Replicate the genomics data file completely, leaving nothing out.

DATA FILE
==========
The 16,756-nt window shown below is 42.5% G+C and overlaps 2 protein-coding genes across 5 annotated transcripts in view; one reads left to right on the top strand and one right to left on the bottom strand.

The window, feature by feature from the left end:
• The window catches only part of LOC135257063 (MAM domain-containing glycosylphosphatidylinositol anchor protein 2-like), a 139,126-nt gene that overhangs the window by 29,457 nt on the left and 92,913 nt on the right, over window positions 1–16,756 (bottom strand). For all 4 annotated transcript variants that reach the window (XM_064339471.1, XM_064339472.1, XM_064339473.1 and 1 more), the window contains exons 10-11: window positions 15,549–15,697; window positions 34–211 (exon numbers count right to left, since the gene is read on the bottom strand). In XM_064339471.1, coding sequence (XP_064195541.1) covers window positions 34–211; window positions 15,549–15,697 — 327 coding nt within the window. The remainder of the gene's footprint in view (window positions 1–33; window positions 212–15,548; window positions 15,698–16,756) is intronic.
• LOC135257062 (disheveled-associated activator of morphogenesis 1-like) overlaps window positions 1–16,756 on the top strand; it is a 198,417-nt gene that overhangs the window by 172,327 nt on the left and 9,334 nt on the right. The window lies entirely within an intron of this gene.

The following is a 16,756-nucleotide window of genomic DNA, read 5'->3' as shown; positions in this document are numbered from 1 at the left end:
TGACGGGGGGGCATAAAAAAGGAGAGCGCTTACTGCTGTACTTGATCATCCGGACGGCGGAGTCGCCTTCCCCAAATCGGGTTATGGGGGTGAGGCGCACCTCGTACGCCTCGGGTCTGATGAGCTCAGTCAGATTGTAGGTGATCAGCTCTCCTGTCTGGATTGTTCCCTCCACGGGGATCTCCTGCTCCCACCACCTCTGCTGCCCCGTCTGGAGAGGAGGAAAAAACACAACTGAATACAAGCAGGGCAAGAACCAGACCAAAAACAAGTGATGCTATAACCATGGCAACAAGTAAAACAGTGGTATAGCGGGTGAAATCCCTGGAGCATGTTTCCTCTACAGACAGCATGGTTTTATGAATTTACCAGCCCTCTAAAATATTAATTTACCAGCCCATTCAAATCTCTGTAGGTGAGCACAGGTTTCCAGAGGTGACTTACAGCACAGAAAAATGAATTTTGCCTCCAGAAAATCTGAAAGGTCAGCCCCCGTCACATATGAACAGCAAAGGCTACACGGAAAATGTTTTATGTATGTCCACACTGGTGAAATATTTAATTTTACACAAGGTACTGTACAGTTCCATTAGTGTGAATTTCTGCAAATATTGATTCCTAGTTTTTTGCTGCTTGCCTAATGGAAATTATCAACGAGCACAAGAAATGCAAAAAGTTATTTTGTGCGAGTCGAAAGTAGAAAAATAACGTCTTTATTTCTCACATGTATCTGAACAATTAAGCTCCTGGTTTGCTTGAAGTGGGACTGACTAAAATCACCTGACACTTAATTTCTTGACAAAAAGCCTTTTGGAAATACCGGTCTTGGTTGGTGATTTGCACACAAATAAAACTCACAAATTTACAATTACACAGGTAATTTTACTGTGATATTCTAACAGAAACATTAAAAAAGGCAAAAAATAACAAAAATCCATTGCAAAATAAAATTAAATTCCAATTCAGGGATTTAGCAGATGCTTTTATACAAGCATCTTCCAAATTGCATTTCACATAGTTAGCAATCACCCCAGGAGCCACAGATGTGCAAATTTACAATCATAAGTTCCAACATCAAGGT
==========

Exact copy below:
The 16,756-nt window shown below is 42.5% G+C and overlaps 2 protein-coding genes across 5 annotated transcripts in view; one reads left to right on the top strand and one right to left on the bottom strand.

The window, feature by feature from the left end:
• The window catches only part of LOC135257063 (MAM domain-containing glycosylphosphatidylinositol anchor protein 2-like), a 139,126-nt gene that overhangs the window by 29,457 nt on the left and 92,913 nt on the right, over window positions 1–16,756 (bottom strand). For all 4 annotated transcript variants that reach the window (XM_064339471.1, XM_064339472.1, XM_064339473.1 and 1 more), the window contains exons 10-11: window positions 15,549–15,697; window positions 34–211 (exon numbers count right to left, since the gene is read on the bottom strand). In XM_064339471.1, coding sequence (XP_064195541.1) covers window positions 34–211; window positions 15,549–15,697 — 327 coding nt within the window. The remainder of the gene's footprint in view (window positions 1–33; window positions 212–15,548; window positions 15,698–16,756) is intronic.
• LOC135257062 (disheveled-associated activator of morphogenesis 1-like) overlaps window positions 1–16,756 on the top strand; it is a 198,417-nt gene that overhangs the window by 172,327 nt on the left and 9,334 nt on the right. The window lies entirely within an intron of this gene.

The following is a 16,756-nucleotide window of genomic DNA, read 5'->3' as shown; positions in this document are numbered from 1 at the left end:
TGACGGGGGGGCATAAAAAAGGAGAGCGCTTACTGCTGTACTTGATCATCCGGACGGCGGAGTCGCCTTCCCCAAATCGGGTTATGGGGGTGAGGCGCACCTCGTACGCCTCGGGTCTGATGAGCTCAGTCAGATTGTAGGTGATCAGCTCTCCTGTCTGGATTGTTCCCTCCACGGGGATCTCCTGCTCCCACCACCTCTGCTGCCCCGTCTGGAGAGGAGGAAAAAACACAACTGAATACAAGCAGGGCAAGAACCAGACCAAAAACAAGTGATGCTATAACCATGGCAACAAGTAAAACAGTGGTATAGCGGGTGAAATCCCTGGAGCATGTTTCCTCTACAGACAGCATGGTTTTATGAATTTACCAGCCCTCTAAAATATTAATTTACCAGCCCATTCAAATCTCTGTAGGTGAGCACAGGTTTCCAGAGGTGACTTACAGCACAGAAAAATGAATTTTGCCTCCAGAAAATCTGAAAGGTCAGCCCCCGTCACATATGAACAGCAAAGGCTACACGGAAAATGTTTTATGTATGTCCACACTGGTGAAATATTTAATTTTACACAAGGTACTGTACAGTTCCATTAGTGTGAATTTCTGCAAATATTGATTCCTAGTTTTTTGCTGCTTGCCTAATGGAAATTATCAACGAGCACAAGAAATGCAAAAAGTTATTTTGTGCGAGTCGAAAGTAGAAAAATAACGTCTTTATTTCTCACATGTATCTGAACAATTAAGCTCCTGGTTTGCTTGAAGTGGGACTGACTAAAATCACCTGACACTTAATTTCTTGACAAAAAGCCTTTTGGAAATACCGGTCTTGGTTGGTGATTTGCACACAAATAAAACTCACAAATTTACAATTACACAGGTAATTTTACTGTGATATTCTAACAGAAACATTAAAAAAGGCAAAAAATAACAAAAATCCATTGCAAAATAAAATTAAATTCCAATTCAGGGATTTAGCAGATGCTTTTATACAAGCATCTTCCAAATTGCATTTCACATAGTTAGCAATCACCCCAGGAGCCACAGATGTGCAAATTTACAATCATAAGTTCCAACATCAAGGT